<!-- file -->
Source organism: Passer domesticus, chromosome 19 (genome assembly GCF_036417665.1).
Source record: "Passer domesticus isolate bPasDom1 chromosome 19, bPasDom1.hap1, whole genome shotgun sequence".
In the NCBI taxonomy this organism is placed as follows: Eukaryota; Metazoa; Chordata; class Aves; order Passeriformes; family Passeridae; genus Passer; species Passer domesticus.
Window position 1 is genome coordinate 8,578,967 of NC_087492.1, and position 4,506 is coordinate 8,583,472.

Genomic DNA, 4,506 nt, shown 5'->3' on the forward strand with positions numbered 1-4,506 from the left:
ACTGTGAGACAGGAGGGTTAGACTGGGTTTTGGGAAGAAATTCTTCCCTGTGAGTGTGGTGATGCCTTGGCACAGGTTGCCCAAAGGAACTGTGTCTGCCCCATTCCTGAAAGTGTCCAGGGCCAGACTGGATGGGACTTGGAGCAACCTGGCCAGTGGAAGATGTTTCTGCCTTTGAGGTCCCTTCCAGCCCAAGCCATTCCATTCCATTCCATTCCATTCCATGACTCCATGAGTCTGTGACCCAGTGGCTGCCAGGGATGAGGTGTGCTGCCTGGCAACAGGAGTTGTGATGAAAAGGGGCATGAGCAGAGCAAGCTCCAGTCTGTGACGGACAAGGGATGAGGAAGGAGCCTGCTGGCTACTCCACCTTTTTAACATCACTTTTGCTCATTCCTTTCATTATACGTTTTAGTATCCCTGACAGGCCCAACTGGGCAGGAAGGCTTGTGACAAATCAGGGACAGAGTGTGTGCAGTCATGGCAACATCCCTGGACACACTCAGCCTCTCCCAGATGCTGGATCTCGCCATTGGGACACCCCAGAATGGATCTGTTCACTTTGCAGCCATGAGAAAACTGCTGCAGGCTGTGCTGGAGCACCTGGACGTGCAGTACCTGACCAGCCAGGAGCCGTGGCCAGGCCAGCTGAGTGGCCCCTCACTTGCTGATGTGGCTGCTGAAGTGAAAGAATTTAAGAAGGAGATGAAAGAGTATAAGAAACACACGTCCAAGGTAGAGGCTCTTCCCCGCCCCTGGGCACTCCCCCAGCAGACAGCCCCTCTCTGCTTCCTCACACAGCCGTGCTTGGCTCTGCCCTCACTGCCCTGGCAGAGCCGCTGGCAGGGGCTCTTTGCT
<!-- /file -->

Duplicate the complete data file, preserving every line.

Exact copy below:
Source organism: Passer domesticus, chromosome 19 (genome assembly GCF_036417665.1).
Source record: "Passer domesticus isolate bPasDom1 chromosome 19, bPasDom1.hap1, whole genome shotgun sequence".
In the NCBI taxonomy this organism is placed as follows: Eukaryota; Metazoa; Chordata; class Aves; order Passeriformes; family Passeridae; genus Passer; species Passer domesticus.
Window position 1 is genome coordinate 8,578,967 of NC_087492.1, and position 4,506 is coordinate 8,583,472.

Genomic DNA, 4,506 nt, shown 5'->3' on the forward strand with positions numbered 1-4,506 from the left:
ACTGTGAGACAGGAGGGTTAGACTGGGTTTTGGGAAGAAATTCTTCCCTGTGAGTGTGGTGATGCCTTGGCACAGGTTGCCCAAAGGAACTGTGTCTGCCCCATTCCTGAAAGTGTCCAGGGCCAGACTGGATGGGACTTGGAGCAACCTGGCCAGTGGAAGATGTTTCTGCCTTTGAGGTCCCTTCCAGCCCAAGCCATTCCATTCCATTCCATTCCATTCCATGACTCCATGAGTCTGTGACCCAGTGGCTGCCAGGGATGAGGTGTGCTGCCTGGCAACAGGAGTTGTGATGAAAAGGGGCATGAGCAGAGCAAGCTCCAGTCTGTGACGGACAAGGGATGAGGAAGGAGCCTGCTGGCTACTCCACCTTTTTAACATCACTTTTGCTCATTCCTTTCATTATACGTTTTAGTATCCCTGACAGGCCCAACTGGGCAGGAAGGCTTGTGACAAATCAGGGACAGAGTGTGTGCAGTCATGGCAACATCCCTGGACACACTCAGCCTCTCCCAGATGCTGGATCTCGCCATTGGGACACCCCAGAATGGATCTGTTCACTTTGCAGCCATGAGAAAACTGCTGCAGGCTGTGCTGGAGCACCTGGACGTGCAGTACCTGACCAGCCAGGAGCCGTGGCCAGGCCAGCTGAGTGGCCCCTCACTTGCTGATGTGGCTGCTGAAGTGAAAGAATTTAAGAAGGAGATGAAAGAGTATAAGAAACACACGTCCAAGGTAGAGGCTCTTCCCCGCCCCTGGGCACTCCCCCAGCAGACAGCCCCTCTCTGCTTCCTCACACAGCCGTGCTTGGCTCTGCCCTCACTGCCCTGGCAGAGCCGCTGGCAGGGGCTCTTTGCT